The manuscripts give a rare insight into Shui culture as well as being useful for studying history, anthropology, folklore and even palaeography in general. Shui manuscripts are written, kept and taught by the native priesthood. The manuscripts are used in rituals, as well as in teaching the next generation of priests. The contents of the manuscripts cover a variety of topics including Shui knowledge on astronomy, geography, folklore, religion, ethics, philosophy, art and history.

The project surveyed about twenty villages in Libo County and a selection of approximately 600 Shui manuscripts was chosen and then digitised; these are now available to view online.

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EAP143/2/118 – Image 9

EAP208 set out to digitise palm leaf manuscripts from northern Kerala, India. These documents, which are in a fragile and endangered condition, contain several insights into areas of knowledge such as ecology, agriculture, science, art (the arts) and spirituality.

The project was successful in digitising 275 manuscripts with over 50,000 images.

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EAP208/15/37 – Image 21

EAP281 located and identified Lepcha manuscripts in Darjeeling, Kalimpong and Sikkim in India. The Lepcha people are local to Sikkim but represent a minority of the population in Sikkim and neighbouring areas. The culture and language has been diminishing for over a century as many young Lepcha give preference to learning English or Nepalese and are less interested in their traditions.

The Lepcha people have their own indigenous script which dates back to the 18th century. The manuscripts reveal the earliest stages of Lepcha literary heritage. The oldest handwritten materials that have so far been identified were written in the second half of the 19th century. Many of the manuscripts contain texts of a Buddhist nature, a smaller number of texts reflect older Lepcha traditions. The project successfully digitised 40 manuscripts and located many more.

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EAP281/1/5 Image 9

EAP329 digitised private collections of Acehnese manuscripts located in Pidie and Aceh Besar regencies. These had been surveyed by a previous pilot project EAP229. The content of the manuscripts is a part of Acehnese history with regards to lifestyle, the kingdom of Aceh, and the war against colonialism. They also relate to Islamic knowledge and Islamic mysticism (Sufism) and its order. The project successfully digitised 483 manuscripts with over 46,000 images.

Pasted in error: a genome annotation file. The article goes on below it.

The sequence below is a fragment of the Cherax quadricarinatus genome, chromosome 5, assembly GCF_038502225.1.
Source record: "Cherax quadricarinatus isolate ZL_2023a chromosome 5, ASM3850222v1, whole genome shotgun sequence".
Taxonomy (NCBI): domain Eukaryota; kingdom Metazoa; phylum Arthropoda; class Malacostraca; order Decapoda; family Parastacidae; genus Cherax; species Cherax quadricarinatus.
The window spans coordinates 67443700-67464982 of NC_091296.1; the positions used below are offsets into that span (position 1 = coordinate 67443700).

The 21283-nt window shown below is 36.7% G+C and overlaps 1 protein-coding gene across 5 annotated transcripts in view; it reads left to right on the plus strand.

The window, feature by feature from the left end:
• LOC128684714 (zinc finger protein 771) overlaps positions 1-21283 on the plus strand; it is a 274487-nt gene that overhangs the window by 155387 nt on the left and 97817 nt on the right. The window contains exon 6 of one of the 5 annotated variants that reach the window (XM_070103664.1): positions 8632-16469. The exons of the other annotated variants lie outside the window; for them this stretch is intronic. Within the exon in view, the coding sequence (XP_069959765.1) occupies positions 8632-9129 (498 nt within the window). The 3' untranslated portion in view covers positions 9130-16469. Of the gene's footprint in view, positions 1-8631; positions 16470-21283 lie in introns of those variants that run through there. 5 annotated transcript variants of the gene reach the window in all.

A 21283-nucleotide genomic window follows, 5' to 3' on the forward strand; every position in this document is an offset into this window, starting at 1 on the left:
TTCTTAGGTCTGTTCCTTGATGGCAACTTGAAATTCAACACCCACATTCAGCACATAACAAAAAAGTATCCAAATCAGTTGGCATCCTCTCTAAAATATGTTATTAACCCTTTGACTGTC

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EAP329/1/17 Image 1

Check back next month to see what else has been added!

You can also keep up to date with any new collections by joining our Facebook group.

07 May 2013

New online collections – May 2013

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This is the first of a new series of monthly blog posts which will highlight the collections that have become available to view online on the EAP website over the past month. 

 Four collections went up last month, the first of which was EAP375, this project digitised over 25,000 images of archives from the Haynes Publishing Company of Argentina.

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EAP375/1/1/1 – Image 25

The Haynes publishing company was created by Albert M. Haynes, a British citizen who went to Argentina to work for the Buenos Aires Western Railway. After his retirement he founded the Haynes Publishing Company in 1904, it remained active until its closure in 1968. The company produced several publications including the magazine El Hogar and the daily newspaper El Mundo. The company was active during some important periods of Argentine history. In particular it covers the period of the presidencies of José Félix Uriburu, Agustín Pedro Justo, Roberto María Ortiz and Ramón Castillo during the Infamous Decade (1930-1943) as well as the first presidency of Juan Perón (1946-1955)

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EAP375/1/1/59 – Image 82